Honoring the Ancestors and Don Sandner: Part Two

Don preparing to carry Taos
drum up a cliff in a bedspreadd.

Honoring the Ancestors and Don Sandner: Part Two

Don Sandner was a training analyst in our Institute for years. He also worked with a Navaho medicine man for 16 summers, resulting in his book Navaho Symbols of Healing (Hartcourt Brace, 1979; Healing Arts Press, 1991). He initiated a conference that met over several years studying the overlap of analytical psychology and shamanism, documented in a collection of papers that he co-edited with Steven H. Wong, The Sacred Heritage: The Influence of Shamanism on Analytical Psychology (Routledge Press, 1997).
My candidate group entered training at the C. G. Jung Institute of San Francisco in 1989, a time our Institute was in severe crisis for various reasons. We candidates really took the brunt of it. Training committees were dysfunctional, and there was general bedlam. Many of us began to wonder what were we doing there.

In the second year candidates participate in a case conference with a selected analyst, and my group chose Don Sandner. At the end of the year we asked him to take us to the Southwest and he agreed.

On the way to the cliff.

The structure of the trip was this: During the day we would visit various archeological sites, including attending the annual Corn Dance at the Santa Domingo Pueblo. We would not just visit these sites, we would sit for an hour or so in various ancient kivas, or drum in a ruin. Once we carried Don’s Taos drum to the top of a cliff to a ruin of a pueblo to drum in the glaring midday sun.

In the evening he would show us slides of sand paintings, and then we would drum for an hour or so.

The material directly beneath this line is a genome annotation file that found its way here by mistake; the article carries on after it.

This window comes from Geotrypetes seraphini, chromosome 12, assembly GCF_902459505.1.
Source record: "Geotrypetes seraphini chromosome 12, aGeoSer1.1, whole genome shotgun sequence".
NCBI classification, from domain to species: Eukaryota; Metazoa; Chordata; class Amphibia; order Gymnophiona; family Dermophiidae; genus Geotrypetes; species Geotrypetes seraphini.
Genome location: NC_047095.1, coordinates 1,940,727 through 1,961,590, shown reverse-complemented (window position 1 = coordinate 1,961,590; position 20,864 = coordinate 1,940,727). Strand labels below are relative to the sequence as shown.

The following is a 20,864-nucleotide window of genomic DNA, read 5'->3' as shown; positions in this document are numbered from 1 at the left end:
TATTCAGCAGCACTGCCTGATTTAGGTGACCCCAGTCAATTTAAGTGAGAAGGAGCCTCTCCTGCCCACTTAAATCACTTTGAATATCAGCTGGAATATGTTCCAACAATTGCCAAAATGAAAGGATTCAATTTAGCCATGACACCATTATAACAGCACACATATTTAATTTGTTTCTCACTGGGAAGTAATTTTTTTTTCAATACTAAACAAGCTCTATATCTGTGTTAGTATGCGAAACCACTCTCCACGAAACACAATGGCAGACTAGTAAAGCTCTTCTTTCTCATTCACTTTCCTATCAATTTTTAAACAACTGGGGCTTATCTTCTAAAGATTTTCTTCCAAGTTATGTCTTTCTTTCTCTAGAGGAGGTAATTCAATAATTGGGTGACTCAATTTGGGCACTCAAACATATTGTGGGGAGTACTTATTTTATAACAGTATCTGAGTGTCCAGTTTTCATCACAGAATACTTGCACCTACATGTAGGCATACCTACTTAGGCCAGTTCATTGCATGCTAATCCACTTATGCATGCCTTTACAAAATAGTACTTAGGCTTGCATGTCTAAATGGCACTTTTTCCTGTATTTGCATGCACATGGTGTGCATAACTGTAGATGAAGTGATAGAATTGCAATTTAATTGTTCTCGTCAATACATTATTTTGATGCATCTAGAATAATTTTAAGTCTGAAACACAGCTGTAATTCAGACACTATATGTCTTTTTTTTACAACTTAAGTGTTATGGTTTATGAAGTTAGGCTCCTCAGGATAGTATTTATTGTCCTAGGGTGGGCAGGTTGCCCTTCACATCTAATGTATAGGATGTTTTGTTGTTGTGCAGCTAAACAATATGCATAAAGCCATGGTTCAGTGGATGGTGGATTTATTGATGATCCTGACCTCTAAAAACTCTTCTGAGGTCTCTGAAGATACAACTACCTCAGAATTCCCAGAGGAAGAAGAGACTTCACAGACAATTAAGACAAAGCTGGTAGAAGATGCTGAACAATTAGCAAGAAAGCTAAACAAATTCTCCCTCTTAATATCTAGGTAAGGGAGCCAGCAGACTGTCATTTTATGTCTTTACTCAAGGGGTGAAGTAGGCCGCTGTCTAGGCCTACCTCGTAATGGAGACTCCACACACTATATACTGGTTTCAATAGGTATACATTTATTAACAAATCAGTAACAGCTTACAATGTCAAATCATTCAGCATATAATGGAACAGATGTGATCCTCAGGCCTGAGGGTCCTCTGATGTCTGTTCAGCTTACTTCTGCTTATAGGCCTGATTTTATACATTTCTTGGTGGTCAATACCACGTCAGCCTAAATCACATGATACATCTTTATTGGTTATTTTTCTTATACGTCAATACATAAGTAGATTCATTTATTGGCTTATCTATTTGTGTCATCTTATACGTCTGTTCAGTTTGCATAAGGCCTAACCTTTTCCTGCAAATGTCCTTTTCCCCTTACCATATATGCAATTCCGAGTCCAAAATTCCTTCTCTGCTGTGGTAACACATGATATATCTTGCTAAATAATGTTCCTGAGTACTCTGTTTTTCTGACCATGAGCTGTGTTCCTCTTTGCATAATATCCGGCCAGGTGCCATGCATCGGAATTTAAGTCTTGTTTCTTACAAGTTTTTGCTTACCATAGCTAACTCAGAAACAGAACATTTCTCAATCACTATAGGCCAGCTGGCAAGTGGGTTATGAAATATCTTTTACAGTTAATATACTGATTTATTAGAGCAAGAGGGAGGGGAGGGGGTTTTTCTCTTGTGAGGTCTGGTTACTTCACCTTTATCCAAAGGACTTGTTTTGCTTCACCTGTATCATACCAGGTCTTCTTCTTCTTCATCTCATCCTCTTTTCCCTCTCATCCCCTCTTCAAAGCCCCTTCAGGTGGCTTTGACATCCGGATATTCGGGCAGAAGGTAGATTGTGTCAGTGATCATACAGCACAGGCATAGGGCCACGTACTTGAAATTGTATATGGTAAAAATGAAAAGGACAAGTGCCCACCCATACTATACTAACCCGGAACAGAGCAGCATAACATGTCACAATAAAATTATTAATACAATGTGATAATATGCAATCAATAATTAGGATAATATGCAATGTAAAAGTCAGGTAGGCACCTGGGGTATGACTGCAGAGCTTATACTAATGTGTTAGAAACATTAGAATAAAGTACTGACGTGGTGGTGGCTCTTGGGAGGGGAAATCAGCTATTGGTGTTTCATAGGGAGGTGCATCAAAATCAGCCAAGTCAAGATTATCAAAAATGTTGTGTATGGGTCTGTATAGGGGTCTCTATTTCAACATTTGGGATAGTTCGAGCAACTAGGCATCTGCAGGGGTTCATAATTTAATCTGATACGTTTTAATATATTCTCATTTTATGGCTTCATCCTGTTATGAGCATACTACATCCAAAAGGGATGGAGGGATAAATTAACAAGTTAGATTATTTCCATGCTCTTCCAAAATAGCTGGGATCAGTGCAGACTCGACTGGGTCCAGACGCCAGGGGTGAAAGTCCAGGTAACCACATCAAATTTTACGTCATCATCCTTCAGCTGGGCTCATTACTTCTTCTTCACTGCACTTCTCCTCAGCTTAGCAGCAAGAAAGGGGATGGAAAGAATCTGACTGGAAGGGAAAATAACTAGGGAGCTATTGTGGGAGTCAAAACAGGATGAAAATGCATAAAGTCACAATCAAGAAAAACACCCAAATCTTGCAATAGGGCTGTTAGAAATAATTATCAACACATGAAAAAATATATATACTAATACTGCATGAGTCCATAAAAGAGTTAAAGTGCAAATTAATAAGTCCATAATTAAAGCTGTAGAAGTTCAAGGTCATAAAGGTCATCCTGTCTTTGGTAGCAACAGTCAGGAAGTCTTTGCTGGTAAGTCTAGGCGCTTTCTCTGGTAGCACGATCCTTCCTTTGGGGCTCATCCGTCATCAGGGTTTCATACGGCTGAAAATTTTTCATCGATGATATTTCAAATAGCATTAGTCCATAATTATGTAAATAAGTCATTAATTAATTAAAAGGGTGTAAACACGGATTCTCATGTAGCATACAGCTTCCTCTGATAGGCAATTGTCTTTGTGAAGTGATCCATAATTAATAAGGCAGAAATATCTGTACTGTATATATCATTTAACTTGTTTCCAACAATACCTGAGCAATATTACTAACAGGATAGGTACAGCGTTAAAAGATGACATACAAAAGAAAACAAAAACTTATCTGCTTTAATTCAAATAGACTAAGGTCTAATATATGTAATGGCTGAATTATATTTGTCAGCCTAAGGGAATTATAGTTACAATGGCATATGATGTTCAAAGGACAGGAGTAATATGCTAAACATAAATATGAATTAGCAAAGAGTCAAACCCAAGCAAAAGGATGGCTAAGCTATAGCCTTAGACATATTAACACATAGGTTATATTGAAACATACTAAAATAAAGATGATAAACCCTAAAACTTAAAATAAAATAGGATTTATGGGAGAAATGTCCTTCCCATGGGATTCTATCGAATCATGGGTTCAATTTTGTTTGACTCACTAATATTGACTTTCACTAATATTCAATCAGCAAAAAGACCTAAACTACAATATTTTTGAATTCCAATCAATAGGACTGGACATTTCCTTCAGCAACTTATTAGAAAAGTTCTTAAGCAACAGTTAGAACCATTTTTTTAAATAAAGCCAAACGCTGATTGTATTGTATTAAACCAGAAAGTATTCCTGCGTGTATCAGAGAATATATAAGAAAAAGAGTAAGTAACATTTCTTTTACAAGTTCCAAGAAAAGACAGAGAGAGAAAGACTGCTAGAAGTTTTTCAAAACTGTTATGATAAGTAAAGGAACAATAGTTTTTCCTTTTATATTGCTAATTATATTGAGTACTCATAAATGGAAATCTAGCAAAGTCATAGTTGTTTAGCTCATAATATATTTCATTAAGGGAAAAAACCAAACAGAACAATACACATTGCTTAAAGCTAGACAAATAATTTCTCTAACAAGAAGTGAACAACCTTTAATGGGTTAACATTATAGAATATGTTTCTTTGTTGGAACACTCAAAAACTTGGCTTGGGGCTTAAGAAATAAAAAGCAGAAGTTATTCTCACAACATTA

He did not charge us a cent for the trip. He arrived early to the motel where we candidates were staying and spent all day with us, driving us all around the country, and then around 11 pm he drove the hour back to where he was staying in Sante Fe. He taught the whole time. We had many questions. His words formed the cells of my professional body. He said:

1. You have to have a discipline to deal with spiritual energy. It matters less what the discipline is than that you practice it regularly.

2. When you have been healed in a deep way, you have to pass it on.

3. Make a sacred circle each morning. If everything relates to the center, we do not have to impose ethics from without. You will not be doing harmful things.

4. He was very much into holding the opposites, talking things through. He felt we need the other way of viewing things.

Really, the experience of being with him on this trip initiated the true learning of my candidacy. It formed the cells of my professional body.  It was a kind of spiritual transmission: his teaching, his generosity, his love of the work. It was as if he formed a sand painting of wholeness there in the ethers of the Southwest, sat us in the middle of it for ten days, and through applying the experience, returned us to a balance. This was the experience that I thought the candidacy would be, and because of these ten days, it was.

There were others who gave untiringly to our training. In the next blog I will describe 

the candidates’ last meeting with Jo and Jane Wheelwright, also the founders.